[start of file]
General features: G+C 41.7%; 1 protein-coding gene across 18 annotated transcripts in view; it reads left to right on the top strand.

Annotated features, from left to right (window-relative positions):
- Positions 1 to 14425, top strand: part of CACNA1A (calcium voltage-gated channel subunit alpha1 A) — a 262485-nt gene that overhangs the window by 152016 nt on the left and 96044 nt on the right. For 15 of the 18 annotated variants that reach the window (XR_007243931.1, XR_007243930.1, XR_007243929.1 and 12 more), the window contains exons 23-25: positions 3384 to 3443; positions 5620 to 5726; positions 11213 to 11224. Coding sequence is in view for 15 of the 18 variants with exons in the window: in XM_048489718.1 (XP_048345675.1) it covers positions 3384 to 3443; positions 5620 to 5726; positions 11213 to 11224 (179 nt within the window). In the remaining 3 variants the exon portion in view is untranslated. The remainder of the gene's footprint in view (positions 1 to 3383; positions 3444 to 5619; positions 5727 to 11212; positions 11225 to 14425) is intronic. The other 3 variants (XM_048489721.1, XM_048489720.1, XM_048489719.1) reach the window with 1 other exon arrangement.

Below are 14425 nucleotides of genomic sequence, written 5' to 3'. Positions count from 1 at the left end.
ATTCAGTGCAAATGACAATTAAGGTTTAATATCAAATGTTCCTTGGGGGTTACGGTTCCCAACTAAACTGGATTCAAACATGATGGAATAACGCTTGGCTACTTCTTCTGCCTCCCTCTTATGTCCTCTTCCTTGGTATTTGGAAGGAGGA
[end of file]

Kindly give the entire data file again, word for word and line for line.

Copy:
General features: G+C 41.7%; 1 protein-coding gene across 18 annotated transcripts in view; it reads left to right on the top strand.

Annotated features, from left to right (window-relative positions):
- Positions 1 to 14425, top strand: part of CACNA1A (calcium voltage-gated channel subunit alpha1 A) — a 262485-nt gene that overhangs the window by 152016 nt on the left and 96044 nt on the right. For 15 of the 18 annotated variants that reach the window (XR_007243931.1, XR_007243930.1, XR_007243929.1 and 12 more), the window contains exons 23-25: positions 3384 to 3443; positions 5620 to 5726; positions 11213 to 11224. Coding sequence is in view for 15 of the 18 variants with exons in the window: in XM_048489718.1 (XP_048345675.1) it covers positions 3384 to 3443; positions 5620 to 5726; positions 11213 to 11224 (179 nt within the window). In the remaining 3 variants the exon portion in view is untranslated. The remainder of the gene's footprint in view (positions 1 to 3383; positions 3444 to 5619; positions 5727 to 11212; positions 11225 to 14425) is intronic. The other 3 variants (XM_048489721.1, XM_048489720.1, XM_048489719.1) reach the window with 1 other exon arrangement.

Below are 14425 nucleotides of genomic sequence, written 5' to 3'. Positions count from 1 at the left end.
ATTCAGTGCAAATGACAATTAAGGTTTAATATCAAATGTTCCTTGGGGGTTACGGTTCCCAACTAAACTGGATTCAAACATGATGGAATAACGCTTGGCTACTTCTTCTGCCTCCCTCTTATGTCCTCTTCCTTGGTATTTGGAAGGAGGA